8 Common Web Design Portfolio Mistakes

8 Common Web Design Portfolio Mistakes

In this article, we'll take a look at 8 common mistakes in a web design portfolio. This article will help you troubleshoot mistakes and make your portfolio better.

1. Old examples of work

An outdated portfolio has a negative impact on the client's opinion. They might think that:

  • You haven't worked on any new projects recently.
  • Have contributed little to recent projects.
  • The projects you are currently working on are not important to you.

To solve this problem, update examples of your work several times a month. Add fresh examples to your portfolio.

2. Monotony of design skills presented

There are a lot of classic elements that many designers are trying to avoid. For example, sliders. But they remain popular, so it's worth including them in your portfolio.

It is not worth demonstrating examples of implementing only those elements that you like. This is not at all what potential clients want to see.

Suppose you decide not to post examples of sliders so that clients don't ask about them.
But a client who wants to use a slider on his site, such a portfolio will not give a complete picture of your abilities and skills in this field.

3. No proof of success

A portfolio is a tool for attracting clients, not just an exhibition of your best work. Its content should be aimed at attracting clients.

Social proof is a great way to show potential clients that you should be the one to choose for their ideas. Lots of likes from customers is the best argument.

A great way to implement social proof are case studies posted on the site. They provide insight into different aspects of the web designer.

If there are a large number of positive reviews posted right on your site, it may look suspicious. Still, they are worth using as effective social proof.

4. Vague description

On a portfolio site you need to present yourself from the right side. Your bio and resume should be in the "About Me" section.

Be sure to use text and images when describing your activities. Here are some tips on their content:

  1. Text. Tell about yourself, using no more than 250 words: who you are, what you do, how long you work and why you do web design.
  2. Images. Include a professional and tasteful photo of yourself in your portfolio.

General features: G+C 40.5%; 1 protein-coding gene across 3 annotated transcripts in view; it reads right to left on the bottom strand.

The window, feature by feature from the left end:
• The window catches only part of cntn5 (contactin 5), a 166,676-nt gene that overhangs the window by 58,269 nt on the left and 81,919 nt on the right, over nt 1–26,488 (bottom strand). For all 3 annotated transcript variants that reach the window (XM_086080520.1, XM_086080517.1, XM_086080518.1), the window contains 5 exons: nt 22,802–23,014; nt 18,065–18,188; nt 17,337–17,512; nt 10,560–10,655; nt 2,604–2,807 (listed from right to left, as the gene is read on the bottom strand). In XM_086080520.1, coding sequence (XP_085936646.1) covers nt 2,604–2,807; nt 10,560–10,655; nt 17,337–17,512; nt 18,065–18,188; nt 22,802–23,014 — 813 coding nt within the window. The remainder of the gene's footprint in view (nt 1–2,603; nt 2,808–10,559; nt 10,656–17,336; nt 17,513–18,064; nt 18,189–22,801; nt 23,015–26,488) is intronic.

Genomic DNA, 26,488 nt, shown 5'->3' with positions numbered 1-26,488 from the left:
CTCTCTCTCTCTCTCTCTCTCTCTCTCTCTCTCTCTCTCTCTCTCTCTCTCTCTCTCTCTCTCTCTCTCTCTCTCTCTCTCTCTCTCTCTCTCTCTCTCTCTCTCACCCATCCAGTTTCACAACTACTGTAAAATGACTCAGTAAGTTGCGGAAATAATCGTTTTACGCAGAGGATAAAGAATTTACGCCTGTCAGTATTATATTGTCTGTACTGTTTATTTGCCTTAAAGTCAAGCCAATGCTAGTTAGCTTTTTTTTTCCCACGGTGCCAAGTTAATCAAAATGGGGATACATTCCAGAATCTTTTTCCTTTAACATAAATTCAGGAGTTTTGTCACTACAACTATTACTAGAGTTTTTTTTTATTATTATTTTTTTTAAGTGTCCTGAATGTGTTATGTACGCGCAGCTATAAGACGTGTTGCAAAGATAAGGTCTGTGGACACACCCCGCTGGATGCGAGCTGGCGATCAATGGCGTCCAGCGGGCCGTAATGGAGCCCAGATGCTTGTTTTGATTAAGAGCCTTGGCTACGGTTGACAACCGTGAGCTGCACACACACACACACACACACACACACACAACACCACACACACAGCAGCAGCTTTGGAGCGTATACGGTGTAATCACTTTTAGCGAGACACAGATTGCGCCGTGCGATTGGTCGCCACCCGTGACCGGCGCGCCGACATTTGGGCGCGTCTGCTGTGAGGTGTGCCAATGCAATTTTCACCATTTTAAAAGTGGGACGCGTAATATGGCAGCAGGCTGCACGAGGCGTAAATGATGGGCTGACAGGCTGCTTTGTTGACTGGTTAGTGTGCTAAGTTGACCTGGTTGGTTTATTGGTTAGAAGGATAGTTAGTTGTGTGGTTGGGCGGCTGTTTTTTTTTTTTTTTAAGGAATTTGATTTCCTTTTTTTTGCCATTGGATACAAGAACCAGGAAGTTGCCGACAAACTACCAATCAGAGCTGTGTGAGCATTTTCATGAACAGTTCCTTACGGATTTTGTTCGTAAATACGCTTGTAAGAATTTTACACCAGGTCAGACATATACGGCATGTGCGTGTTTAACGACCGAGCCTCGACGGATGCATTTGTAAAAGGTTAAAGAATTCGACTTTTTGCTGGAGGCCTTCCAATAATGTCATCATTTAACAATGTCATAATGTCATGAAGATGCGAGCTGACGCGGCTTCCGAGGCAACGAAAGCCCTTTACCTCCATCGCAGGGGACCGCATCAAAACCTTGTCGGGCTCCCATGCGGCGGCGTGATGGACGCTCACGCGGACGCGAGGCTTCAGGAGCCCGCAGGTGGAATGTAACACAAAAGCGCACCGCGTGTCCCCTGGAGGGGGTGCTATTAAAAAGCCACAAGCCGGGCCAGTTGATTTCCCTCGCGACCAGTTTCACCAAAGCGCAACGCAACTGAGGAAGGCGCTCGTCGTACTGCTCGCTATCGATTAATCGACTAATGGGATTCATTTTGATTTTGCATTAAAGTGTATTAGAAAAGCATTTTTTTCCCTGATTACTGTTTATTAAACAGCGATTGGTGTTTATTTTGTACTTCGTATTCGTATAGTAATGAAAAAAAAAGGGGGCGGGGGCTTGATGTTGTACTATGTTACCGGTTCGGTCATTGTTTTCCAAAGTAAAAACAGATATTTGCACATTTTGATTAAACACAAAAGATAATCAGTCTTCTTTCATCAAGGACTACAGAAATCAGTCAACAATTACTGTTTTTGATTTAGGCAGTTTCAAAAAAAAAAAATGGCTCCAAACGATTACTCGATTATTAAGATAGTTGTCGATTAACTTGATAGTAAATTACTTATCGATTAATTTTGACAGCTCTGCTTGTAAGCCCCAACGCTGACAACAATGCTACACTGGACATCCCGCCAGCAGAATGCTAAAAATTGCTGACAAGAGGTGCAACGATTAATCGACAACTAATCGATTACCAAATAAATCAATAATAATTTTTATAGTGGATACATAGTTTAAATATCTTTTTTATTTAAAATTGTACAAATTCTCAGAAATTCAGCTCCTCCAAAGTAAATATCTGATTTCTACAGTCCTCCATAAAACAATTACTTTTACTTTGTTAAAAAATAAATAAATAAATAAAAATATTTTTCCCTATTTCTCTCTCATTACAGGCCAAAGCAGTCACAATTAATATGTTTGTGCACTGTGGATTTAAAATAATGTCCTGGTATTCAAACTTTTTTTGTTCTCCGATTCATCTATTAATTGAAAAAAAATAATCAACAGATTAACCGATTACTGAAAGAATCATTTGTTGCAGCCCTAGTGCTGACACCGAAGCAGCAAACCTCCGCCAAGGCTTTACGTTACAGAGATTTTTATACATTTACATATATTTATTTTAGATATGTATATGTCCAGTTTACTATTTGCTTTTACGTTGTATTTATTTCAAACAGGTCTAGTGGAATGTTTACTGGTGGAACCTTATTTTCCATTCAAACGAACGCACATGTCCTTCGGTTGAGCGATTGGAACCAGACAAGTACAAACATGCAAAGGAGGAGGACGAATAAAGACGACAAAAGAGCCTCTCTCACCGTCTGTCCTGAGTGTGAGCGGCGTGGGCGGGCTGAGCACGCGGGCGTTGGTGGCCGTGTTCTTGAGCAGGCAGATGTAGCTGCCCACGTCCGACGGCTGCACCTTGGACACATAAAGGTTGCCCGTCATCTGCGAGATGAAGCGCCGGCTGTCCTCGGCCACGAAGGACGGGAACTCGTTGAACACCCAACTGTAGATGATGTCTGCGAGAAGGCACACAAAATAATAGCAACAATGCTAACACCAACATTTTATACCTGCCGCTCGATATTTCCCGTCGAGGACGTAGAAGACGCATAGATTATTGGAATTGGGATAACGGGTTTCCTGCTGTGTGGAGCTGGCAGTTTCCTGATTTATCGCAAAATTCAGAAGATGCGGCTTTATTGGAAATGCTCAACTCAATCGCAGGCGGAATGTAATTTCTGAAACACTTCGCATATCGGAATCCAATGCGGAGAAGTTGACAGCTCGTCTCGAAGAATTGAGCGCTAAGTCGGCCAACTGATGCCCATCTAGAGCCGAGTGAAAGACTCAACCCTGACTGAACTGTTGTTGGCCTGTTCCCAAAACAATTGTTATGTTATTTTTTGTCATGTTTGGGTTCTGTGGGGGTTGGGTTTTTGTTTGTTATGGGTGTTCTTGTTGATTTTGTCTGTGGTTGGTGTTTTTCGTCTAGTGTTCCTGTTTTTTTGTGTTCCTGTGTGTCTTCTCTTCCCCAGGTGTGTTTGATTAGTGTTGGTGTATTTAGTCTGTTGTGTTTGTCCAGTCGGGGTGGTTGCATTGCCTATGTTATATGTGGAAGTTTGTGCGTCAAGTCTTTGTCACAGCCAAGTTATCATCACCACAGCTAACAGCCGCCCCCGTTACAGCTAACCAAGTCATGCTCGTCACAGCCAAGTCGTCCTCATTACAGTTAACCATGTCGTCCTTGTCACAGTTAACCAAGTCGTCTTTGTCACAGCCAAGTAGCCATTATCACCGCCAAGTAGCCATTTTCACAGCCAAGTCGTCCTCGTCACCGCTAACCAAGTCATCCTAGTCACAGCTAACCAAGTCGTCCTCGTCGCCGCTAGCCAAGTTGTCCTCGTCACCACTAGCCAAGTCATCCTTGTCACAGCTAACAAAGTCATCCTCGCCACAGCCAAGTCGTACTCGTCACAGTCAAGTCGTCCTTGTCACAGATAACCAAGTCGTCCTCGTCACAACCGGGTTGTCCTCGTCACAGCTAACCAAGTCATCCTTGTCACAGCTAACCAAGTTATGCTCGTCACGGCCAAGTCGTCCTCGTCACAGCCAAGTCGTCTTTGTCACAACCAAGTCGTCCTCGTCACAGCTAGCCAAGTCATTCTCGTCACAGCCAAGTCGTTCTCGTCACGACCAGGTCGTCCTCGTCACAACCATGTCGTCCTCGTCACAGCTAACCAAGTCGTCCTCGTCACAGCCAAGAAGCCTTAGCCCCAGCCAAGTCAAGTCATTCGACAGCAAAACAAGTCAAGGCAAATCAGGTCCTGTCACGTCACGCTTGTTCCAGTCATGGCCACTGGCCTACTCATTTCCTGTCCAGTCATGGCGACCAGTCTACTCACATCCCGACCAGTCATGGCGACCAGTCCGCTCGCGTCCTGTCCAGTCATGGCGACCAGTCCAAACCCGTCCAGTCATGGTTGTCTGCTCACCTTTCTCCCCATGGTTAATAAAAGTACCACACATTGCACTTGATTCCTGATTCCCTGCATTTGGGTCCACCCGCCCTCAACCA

You can hire a professional copywriter and photographer to fill this section.

5. Broken links and broken navigation elements

The navigation of your portfolio site should be fully functional. For a portfolio to work effectively, it needs to be updated and improved regularly.

6. Portfolio is ready, you can relax

Portfolio isn't a static document. You created it once, so you don't have to worry about it anymore. Portfolio is a dynamic document. You have to constantly update and improve it. You're not just standing there, like an artist. If you draw a lot, it means you're getting better and better. Is that reflected in your portfolio?

There must be a constant process of improvement. Constantly replace old and weaker drawings with stronger ones. Think about what you lack in your portfolio. Say you don't have enough characters, or background compositions, or you haven't worked on angles yet.

Think about how you can make what you have so far even better. Never rest on your laurels. There's always room to grow, and that should show up in a portfolio.

7. The works do not correspond to modern trends

Don't chase trends. They change too fast, and what was fashionable yesterday won't be relevant today. It's better to try to understand yourself. What YOU are as an artist, and what YOU want to convey to your audience. After all, many people are good at drawing, and it's your personality that sets you apart from everyone else.

Certainly look around. You have to be aware of what others are doing, but focus primarily on yourself, your inner world. Do your own thing!

8. Trying to impress other designers

I don't know when or why designers decided that success was about impressing their peers. We try so hard to fit into the design community that we forget that the "community" is not our target audience.

Forget about what other designers think of your work. Create a portfolio for your own purposes. Think about what your target audience needs to know in order to appreciate who you are, how you work, and what you are capable of creating.